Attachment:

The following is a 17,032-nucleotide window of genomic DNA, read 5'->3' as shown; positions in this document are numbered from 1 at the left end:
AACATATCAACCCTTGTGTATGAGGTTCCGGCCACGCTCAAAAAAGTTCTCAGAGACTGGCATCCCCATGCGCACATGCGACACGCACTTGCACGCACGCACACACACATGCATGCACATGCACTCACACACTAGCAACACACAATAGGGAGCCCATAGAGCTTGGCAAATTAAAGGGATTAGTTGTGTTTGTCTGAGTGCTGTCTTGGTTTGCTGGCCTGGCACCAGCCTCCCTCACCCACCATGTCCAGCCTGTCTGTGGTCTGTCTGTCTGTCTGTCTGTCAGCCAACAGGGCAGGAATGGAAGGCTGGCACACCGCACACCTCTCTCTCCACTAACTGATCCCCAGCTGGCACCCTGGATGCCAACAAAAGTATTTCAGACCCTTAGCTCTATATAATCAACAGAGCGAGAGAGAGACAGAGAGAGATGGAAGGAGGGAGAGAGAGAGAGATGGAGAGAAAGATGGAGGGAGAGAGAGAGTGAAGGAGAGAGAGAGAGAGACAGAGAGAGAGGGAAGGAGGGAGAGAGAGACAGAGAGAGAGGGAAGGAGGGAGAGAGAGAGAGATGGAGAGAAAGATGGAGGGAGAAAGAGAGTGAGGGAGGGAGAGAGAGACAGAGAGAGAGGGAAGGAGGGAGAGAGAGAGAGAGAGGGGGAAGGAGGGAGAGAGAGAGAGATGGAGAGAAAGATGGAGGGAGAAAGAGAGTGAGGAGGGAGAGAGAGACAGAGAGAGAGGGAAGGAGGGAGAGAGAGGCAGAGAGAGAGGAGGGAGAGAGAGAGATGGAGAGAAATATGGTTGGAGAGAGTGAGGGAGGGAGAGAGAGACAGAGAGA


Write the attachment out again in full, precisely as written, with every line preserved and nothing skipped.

The following is a 17,032-nucleotide window of genomic DNA, read 5'->3' as shown; positions in this document are numbered from 1 at the left end:
AACATATCAACCCTTGTGTATGAGGTTCCGGCCACGCTCAAAAAAGTTCTCAGAGACTGGCATCCCCATGCGCACATGCGACACGCACTTGCACGCACGCACACACACATGCATGCACATGCACTCACACACTAGCAACACACAATAGGGAGCCCATAGAGCTTGGCAAATTAAAGGGATTAGTTGTGTTTGTCTGAGTGCTGTCTTGGTTTGCTGGCCTGGCACCAGCCTCCCTCACCCACCATGTCCAGCCTGTCTGTGGTCTGTCTGTCTGTCTGTCTGTCAGCCAACAGGGCAGGAATGGAAGGCTGGCACACCGCACACCTCTCTCTCCACTAACTGATCCCCAGCTGGCACCCTGGATGCCAACAAAAGTATTTCAGACCCTTAGCTCTATATAATCAACAGAGCGAGAGAGAGACAGAGAGAGATGGAAGGAGGGAGAGAGAGAGAGATGGAGAGAAAGATGGAGGGAGAGAGAGAGTGAAGGAGAGAGAGAGAGAGACAGAGAGAGAGGGAAGGAGGGAGAGAGAGACAGAGAGAGAGGGAAGGAGGGAGAGAGAGAGAGATGGAGAGAAAGATGGAGGGAGAAAGAGAGTGAGGGAGGGAGAGAGAGACAGAGAGAGAGGGAAGGAGGGAGAGAGAGAGAGAGAGGGGGAAGGAGGGAGAGAGAGAGAGATGGAGAGAAAGATGGAGGGAGAAAGAGAGTGAGGAGGGAGAGAGAGACAGAGAGAGAGGGAAGGAGGGAGAGAGAGGCAGAGAGAGAGGAGGGAGAGAGAGAGATGGAGAGAAATATGGTTGGAGAGAGTGAGGGAGGGAGAGAGAGACAGAGAGA